First evidence that ‘submersible regions’ exist around black holes in space

First evidence that 'submersible regions' exist around black holes in space

A black hole that pulls material from a companion star towards it, forming a disk that orbits the black hole before falling into it. Credit: NASA / CXC / M. Weiss.

An international team led by researchers at Oxford University Physics has proved that Einstein was correct about a key prediction about black holes. Using X-ray data to test Einstein’s theory of gravity, their study provides the first observational evidence that a “submergence region” exists around black holes: an area where matter stops spinning around the hole and instead falls straight in. Additionally, the team found that this region exerts some of the strongest gravitational forces yet identified in the galaxy. The findings are published in Monthly Notices of the Royal Astronomical Society.

The new findings are part of a wider investigation into the extraordinary mysteries surrounding black holes by astrophysicists at Oxford University Physics. This study focused on the smallest black holes relatively close to Earth, using X-ray data collected by NASA’s Spectroscopic Space Telescope Array (NuSTAR) and Inner Composition Neutron Star Telescopes. Explorer (NICER). Later this year, a second Oxford team hopes to get closer to recording the first videos of larger and more distant black holes as part of a European initiative.

Unlike Newton’s theory of gravity, Einstein’s theory states that close enough to a black hole it is impossible for particles to reliably follow circular orbits. Instead, they “plunge” toward the black hole at the speed of light. The Oxford study assessed this region in depth for the first time, using X-ray data to better understand the force generated by black holes.

“This is the first look at how plasma, stripped from the outer edge of a star, undergoes its final collapse into the center of a black hole, a process that occurs in a system about ten thousand light-years away,” said Dr. Andrew Mummery. , of Oxford University Physics, who led the study. “What’s really exciting is that there are many black holes in the galaxy, and we now have a powerful new technique to use them to study the strongest known gravitational fields.”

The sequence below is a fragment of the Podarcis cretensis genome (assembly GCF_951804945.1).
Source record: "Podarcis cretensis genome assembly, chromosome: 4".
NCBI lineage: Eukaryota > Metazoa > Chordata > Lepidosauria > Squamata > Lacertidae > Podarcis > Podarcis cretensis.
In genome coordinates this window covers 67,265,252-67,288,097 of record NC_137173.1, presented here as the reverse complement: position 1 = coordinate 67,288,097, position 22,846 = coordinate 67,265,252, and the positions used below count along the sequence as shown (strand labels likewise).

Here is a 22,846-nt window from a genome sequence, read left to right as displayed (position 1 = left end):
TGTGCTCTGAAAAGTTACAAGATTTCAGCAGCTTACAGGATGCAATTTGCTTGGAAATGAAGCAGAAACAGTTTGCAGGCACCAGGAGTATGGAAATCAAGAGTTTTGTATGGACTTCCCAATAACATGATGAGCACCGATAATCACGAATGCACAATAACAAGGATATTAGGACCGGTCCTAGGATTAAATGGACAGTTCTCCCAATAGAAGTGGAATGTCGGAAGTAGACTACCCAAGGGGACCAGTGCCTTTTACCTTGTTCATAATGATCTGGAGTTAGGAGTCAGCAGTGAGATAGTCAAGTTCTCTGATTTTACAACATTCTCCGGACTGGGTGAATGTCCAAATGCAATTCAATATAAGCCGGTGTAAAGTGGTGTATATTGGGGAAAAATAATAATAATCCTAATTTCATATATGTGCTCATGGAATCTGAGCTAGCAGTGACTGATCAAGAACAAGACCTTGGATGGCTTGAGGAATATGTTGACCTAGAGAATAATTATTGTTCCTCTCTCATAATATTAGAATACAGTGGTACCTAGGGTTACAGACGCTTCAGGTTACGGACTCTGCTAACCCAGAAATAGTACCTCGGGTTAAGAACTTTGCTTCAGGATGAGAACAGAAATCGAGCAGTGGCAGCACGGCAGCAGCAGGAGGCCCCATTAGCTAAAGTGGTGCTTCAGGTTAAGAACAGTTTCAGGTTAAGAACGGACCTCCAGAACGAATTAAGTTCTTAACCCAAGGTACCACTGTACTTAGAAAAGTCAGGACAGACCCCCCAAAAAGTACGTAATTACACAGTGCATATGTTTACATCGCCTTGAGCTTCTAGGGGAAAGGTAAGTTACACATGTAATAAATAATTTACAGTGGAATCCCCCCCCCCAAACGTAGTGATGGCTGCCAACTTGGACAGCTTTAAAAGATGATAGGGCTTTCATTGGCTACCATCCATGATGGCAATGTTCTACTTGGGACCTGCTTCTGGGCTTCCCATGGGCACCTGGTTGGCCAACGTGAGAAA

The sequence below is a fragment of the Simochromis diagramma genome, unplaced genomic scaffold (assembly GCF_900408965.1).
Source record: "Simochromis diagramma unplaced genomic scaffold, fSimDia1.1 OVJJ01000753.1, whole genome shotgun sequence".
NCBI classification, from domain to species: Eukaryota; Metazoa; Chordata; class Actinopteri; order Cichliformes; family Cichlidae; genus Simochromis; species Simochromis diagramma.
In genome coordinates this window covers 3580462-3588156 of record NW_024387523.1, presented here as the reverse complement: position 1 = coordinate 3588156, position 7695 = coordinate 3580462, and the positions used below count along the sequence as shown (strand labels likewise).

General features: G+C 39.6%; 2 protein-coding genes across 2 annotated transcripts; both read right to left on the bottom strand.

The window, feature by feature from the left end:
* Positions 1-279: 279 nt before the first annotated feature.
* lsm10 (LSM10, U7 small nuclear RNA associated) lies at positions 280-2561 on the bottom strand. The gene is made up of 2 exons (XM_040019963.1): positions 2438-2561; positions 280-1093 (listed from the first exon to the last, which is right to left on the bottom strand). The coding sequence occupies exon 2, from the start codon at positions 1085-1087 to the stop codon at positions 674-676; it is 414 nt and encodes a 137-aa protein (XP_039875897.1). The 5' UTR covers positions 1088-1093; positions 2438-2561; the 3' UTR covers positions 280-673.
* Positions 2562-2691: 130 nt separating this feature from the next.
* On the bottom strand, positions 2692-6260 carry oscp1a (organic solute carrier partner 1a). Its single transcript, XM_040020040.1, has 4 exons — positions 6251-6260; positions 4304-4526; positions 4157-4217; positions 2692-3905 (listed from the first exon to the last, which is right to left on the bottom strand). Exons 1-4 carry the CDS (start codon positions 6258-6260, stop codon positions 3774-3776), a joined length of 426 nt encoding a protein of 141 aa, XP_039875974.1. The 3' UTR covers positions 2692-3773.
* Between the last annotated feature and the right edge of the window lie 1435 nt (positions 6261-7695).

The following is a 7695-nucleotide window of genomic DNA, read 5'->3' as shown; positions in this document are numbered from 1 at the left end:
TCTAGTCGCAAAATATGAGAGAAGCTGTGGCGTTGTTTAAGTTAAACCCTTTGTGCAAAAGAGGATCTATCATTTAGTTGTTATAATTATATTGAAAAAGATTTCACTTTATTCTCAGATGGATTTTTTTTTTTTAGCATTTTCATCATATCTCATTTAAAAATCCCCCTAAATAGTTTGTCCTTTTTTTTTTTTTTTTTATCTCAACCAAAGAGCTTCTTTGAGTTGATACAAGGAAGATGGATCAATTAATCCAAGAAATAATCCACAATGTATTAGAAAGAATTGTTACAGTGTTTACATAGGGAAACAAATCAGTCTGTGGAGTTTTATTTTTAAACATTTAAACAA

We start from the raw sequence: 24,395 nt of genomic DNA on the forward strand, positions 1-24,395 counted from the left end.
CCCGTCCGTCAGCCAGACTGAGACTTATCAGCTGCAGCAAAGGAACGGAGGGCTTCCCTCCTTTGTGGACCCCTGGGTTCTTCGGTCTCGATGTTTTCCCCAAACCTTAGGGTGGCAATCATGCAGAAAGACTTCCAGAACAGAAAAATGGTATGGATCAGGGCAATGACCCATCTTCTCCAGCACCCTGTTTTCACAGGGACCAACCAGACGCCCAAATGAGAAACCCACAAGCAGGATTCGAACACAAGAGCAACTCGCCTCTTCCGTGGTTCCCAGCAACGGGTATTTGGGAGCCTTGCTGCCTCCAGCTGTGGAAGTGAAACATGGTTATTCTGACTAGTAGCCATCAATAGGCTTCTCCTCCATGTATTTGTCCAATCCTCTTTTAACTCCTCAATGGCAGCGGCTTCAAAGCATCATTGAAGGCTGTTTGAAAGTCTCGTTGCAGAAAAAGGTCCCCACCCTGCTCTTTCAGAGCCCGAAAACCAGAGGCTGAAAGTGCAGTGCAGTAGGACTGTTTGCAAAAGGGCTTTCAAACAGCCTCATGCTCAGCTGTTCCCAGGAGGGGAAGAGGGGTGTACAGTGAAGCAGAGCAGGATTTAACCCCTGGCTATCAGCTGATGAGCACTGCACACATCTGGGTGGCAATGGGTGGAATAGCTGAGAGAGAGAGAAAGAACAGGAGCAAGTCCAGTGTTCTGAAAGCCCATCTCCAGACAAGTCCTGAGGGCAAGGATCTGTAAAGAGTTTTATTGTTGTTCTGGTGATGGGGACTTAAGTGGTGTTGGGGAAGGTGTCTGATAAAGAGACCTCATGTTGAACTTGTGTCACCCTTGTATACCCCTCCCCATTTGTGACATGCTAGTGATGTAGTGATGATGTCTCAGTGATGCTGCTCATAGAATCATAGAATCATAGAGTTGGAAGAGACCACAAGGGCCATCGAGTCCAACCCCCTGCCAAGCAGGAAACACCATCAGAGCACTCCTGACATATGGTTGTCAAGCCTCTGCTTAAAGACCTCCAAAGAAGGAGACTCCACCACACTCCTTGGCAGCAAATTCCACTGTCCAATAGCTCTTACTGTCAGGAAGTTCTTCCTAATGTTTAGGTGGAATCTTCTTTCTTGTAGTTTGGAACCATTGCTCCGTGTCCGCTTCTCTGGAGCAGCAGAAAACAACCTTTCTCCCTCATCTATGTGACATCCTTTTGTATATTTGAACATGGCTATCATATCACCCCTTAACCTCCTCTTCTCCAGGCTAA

“Einstein’s theory predicted that this final dip would exist, but this is the first time we have been able to demonstrate that it is happening,” continued Dr. Mummery. “Think of it as a river turning into a waterfall so far we’ve seen the river. This is our first view of the waterfall.”

“We believe this represents an exciting new development in the study of black holes, allowing us to probe this final region around them. Only then can we fully understand the gravitational force,” added Mummery. “This final plunge of plasma occurs at the edge of a black hole and shows matter responding to gravity in its strongest possible form.”

Astrophysicists have for some time tried to understand what happens near the surface of a black hole, and do so by studying disks of material orbiting around them. There is a final region of spacetime, known as the sink region, where it is impossible to stop a final descent into the black hole and the surrounding fluid is effectively doomed.

The debate among astrophysicists has been going on for decades as to whether the so-called submerged region would be detectable. The Oxford team has spent the past two years developing models for it and, in the newly published study, demonstrates its first confirmed detection using X-ray telescopes and data from the International Space Station.

While this study focuses on small black holes closer to Earth, a second research team from Oxford University Physics is part of a European initiative to build a new telescope, the Africa Millimeter Telescope, which would greatly improve our ability to directly image black holes. . Over €10 million in funding has already been secured, part of which will support several first PhDs in astrophysics for the University of Namibia, working closely with the University of Oxford Physics team.

The new telescope is expected to make it possible to observe and film, for the first time, the supermassive black holes at the center of our galaxy, as well as far beyond. As with small black holes, large black holes are expected to have a so-called “event horizon,” pulling material from space toward their center in a spiral as the black hole spins. These represent almost unimaginable sources of energy, and the team hopes to observe and film them while spinning for the first time.

The study, “Persistent emission from within the submerged region of black hole disks,” is published in Monthly Notices of the Astronomical Society.

More information:
Andrew Mummery et al, Continuous emission from within the submerged region of black hole discs, Monthly Notices of the Royal Astronomical Society (2024). DOI: 10.1093/mnras/stae1160

citation: First proof that ‘plunging regions’ exist around black holes in space (2024, May 25) retrieved May 27, 2024 from black-holes.html

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